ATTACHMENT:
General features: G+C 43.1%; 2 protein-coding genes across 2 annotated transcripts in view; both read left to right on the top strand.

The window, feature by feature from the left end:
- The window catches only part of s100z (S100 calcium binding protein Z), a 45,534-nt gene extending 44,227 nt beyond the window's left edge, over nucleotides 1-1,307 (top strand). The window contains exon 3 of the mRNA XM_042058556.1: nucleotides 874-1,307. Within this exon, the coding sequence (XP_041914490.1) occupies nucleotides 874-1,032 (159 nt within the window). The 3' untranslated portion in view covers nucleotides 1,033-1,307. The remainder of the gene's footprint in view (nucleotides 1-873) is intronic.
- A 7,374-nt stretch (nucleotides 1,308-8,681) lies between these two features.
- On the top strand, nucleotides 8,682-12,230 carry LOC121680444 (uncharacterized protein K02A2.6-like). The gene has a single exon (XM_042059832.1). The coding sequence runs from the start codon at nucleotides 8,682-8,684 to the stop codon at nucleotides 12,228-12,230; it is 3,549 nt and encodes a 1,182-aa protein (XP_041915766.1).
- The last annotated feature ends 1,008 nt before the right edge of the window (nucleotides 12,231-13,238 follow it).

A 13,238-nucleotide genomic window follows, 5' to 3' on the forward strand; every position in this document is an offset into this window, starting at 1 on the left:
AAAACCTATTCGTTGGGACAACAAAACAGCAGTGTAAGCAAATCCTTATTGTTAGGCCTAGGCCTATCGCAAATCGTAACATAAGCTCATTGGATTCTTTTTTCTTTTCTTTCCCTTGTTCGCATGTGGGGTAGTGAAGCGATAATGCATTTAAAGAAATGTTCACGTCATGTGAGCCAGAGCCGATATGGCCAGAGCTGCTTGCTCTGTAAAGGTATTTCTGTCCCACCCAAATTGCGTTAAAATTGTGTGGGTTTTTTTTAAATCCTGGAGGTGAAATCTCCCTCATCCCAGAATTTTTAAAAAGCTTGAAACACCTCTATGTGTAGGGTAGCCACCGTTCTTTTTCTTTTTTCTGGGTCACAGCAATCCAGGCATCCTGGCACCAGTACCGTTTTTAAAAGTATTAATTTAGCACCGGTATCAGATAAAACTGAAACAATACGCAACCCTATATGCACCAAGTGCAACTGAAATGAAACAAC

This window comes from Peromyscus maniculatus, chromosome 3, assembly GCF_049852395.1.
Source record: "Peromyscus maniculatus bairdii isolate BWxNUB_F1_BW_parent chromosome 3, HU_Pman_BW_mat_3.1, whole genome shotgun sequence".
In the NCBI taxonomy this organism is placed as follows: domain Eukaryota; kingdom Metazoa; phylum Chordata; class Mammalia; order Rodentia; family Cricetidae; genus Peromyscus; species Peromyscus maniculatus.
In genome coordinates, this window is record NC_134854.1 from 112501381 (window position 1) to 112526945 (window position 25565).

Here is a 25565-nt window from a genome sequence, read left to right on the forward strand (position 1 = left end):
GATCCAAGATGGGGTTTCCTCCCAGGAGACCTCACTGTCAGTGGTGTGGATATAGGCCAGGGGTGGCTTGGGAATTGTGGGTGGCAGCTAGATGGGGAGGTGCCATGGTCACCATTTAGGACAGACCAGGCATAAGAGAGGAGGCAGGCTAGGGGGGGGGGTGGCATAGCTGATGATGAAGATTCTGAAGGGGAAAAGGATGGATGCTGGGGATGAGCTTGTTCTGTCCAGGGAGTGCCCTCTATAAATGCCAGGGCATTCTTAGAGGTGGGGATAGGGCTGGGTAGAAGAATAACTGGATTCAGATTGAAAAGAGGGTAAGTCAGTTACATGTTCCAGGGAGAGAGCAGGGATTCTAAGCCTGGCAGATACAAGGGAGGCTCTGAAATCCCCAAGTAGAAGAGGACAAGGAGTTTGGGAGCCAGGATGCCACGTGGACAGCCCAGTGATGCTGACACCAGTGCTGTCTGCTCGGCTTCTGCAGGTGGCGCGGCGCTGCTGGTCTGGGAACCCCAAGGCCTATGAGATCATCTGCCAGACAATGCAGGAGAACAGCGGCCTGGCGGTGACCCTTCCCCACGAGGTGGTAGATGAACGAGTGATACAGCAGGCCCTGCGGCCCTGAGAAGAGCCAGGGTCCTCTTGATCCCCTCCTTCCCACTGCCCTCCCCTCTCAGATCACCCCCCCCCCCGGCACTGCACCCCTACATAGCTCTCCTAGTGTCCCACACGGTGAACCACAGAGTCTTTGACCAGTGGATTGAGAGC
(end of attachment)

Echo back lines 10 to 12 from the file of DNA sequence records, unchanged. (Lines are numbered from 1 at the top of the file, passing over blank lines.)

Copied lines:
Source record: "Peromyscus maniculatus bairdii isolate BWxNUB_F1_BW_parent chromosome 3, HU_Pman_BW_mat_3.1, whole genome shotgun sequence".
In the NCBI taxonomy this organism is placed as follows: domain Eukaryota; kingdom Metazoa; phylum Chordata; class Mammalia; order Rodentia; family Cricetidae; genus Peromyscus; species Peromyscus maniculatus.
In genome coordinates, this window is record NC_134854.1 from 112501381 (window position 1) to 112526945 (window position 25565).